Breathing and Walking Coupling Variability in COPD
Providing Insight into Temporal Variations
Why is studying COPD important?
Chronic obstructive pulmonary disease (COPD) is the third leading cause of death in the United States. By the year 2020, it will be the 5th leading cause of death worldwide.
Most people do not know they have COPD until the disease effects their ability to participate in their daily activities or is leading to a deterioration in their quality of life. Early detection of COPD exacerbations is vital for disease management.
In addition, the majority of health care costs associated with COPD is treating exacerbations, or disease worsening. However, early detection of an exacerbation is not currently possible as there is an absence of an objective measure to detect an exacerbation.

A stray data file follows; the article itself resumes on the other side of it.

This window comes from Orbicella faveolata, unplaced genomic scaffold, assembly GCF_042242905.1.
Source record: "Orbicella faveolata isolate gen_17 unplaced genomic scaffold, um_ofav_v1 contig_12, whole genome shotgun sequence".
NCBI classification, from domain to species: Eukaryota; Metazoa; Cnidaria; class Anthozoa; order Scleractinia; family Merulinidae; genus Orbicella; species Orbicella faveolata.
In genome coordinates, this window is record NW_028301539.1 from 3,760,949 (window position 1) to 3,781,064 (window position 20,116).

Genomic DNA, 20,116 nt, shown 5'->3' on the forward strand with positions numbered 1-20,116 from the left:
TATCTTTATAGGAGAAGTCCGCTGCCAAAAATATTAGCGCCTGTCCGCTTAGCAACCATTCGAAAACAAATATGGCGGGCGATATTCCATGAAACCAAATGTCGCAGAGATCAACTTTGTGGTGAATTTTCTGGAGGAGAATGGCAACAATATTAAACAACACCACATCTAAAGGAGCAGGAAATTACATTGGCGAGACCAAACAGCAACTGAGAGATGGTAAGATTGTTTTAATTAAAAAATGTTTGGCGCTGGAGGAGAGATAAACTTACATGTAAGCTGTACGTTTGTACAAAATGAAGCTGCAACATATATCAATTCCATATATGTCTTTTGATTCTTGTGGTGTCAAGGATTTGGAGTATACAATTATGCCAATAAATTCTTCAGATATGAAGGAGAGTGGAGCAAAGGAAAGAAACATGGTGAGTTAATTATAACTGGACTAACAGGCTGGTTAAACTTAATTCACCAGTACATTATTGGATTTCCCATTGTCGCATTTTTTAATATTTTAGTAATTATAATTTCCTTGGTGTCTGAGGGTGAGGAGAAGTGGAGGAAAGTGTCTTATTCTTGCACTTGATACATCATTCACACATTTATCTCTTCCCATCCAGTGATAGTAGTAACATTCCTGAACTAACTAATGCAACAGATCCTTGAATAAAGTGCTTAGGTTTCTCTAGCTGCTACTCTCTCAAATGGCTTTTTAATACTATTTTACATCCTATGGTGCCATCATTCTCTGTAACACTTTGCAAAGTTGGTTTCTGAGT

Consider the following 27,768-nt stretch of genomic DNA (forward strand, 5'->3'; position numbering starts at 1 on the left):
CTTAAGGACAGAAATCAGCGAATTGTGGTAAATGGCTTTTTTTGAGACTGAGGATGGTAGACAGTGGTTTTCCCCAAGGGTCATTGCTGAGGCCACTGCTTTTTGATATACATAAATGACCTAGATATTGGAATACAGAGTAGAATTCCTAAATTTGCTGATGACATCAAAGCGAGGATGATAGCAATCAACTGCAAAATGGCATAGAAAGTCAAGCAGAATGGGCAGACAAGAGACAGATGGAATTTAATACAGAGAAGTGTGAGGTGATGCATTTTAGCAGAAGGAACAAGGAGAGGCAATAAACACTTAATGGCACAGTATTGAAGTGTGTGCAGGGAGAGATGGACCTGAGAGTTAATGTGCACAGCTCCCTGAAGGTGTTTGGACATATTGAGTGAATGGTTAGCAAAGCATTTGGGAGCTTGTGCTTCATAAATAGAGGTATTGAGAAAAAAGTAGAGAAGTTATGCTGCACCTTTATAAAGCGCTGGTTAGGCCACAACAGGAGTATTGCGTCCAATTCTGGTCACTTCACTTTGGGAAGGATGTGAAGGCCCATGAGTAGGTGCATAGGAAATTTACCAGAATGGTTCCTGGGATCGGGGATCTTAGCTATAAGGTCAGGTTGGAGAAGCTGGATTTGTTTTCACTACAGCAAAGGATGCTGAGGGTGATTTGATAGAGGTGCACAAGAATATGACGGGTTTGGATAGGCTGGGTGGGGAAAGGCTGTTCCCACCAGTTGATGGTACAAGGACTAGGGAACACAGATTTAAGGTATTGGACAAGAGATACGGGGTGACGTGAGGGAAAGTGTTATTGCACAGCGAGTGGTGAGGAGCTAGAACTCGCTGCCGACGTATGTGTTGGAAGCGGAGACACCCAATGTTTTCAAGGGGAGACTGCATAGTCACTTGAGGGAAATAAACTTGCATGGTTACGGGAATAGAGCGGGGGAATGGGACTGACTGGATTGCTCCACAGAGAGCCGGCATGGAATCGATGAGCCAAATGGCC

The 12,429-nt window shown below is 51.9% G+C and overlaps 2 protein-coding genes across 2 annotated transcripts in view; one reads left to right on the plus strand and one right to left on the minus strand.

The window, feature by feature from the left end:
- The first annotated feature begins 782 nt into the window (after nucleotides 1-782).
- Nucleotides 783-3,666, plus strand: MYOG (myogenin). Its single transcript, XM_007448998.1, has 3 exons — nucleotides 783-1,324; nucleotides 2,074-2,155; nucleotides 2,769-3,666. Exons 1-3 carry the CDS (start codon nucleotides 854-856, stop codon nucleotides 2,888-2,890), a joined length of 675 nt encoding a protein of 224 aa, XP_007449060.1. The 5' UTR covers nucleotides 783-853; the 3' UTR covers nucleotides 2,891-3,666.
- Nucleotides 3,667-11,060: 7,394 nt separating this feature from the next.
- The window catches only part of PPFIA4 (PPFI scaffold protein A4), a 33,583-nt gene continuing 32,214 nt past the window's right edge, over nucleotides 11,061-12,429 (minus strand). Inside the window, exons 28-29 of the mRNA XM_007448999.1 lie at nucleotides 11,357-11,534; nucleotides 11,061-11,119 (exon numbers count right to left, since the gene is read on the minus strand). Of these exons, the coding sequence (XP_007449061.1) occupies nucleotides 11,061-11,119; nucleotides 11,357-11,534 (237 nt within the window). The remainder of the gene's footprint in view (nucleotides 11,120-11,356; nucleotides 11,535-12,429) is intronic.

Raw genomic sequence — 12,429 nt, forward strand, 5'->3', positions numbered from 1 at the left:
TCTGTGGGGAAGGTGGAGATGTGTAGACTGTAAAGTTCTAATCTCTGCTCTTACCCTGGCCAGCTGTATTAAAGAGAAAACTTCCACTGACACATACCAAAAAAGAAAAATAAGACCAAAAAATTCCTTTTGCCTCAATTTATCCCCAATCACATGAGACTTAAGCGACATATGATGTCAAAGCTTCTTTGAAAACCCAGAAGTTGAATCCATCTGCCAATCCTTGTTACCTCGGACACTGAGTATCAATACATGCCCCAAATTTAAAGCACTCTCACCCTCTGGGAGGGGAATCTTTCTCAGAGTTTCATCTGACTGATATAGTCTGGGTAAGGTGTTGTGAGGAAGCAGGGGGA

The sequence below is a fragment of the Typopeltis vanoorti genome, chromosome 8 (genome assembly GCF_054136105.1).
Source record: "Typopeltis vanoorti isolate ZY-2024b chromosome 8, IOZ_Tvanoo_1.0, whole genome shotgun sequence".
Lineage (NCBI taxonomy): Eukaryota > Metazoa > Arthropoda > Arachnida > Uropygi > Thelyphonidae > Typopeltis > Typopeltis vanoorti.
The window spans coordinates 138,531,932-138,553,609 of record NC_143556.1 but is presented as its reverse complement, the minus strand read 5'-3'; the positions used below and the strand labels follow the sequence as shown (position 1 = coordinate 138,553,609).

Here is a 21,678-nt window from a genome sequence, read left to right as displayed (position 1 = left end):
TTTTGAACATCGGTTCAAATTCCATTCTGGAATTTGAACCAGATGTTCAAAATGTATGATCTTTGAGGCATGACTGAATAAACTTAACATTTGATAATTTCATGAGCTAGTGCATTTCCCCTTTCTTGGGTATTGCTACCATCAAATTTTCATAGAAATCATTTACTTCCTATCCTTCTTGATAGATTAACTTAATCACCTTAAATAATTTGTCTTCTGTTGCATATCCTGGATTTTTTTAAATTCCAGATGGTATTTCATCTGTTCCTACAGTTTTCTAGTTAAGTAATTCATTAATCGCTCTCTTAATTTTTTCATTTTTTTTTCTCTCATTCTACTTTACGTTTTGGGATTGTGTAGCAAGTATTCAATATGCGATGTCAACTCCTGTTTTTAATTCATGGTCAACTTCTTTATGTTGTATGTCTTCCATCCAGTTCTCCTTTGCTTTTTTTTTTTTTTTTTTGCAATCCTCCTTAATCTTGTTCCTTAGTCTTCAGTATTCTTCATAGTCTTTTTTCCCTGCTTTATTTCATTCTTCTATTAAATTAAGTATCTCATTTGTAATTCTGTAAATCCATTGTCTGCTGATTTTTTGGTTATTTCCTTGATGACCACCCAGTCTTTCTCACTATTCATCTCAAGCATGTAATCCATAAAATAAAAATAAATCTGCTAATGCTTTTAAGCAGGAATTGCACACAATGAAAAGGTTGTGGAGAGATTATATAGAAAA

The research is currently conducting focuses on harnessing the coupling, or mutual exchange of information, between breathing and walking rhythms in order provide a unique and novel diagnostic tool for exacerbations.
Who Can Participate
Whether or not you have COPD, you may be eligible to participate. We are looking for individuals aged 45-80 years old.
What You Will Do
You will be asked to walk on a treadmill, at a speed that you select, for six minutes. While walking on the treadmill, your movements as well as the amount of oxygen you are using will be measured. You will then be asked to rest. After your rest, you’ll be asked to walk again, two more times, at a speed that is slightly faster or slightly slower than the speed you originally chose to walk.
Research Team Members
Will Denton, MS - Laboratory Technician
Farah Fallah Tafti, MS - Doctoral Student
Kyle Doerr - Undergraduate Student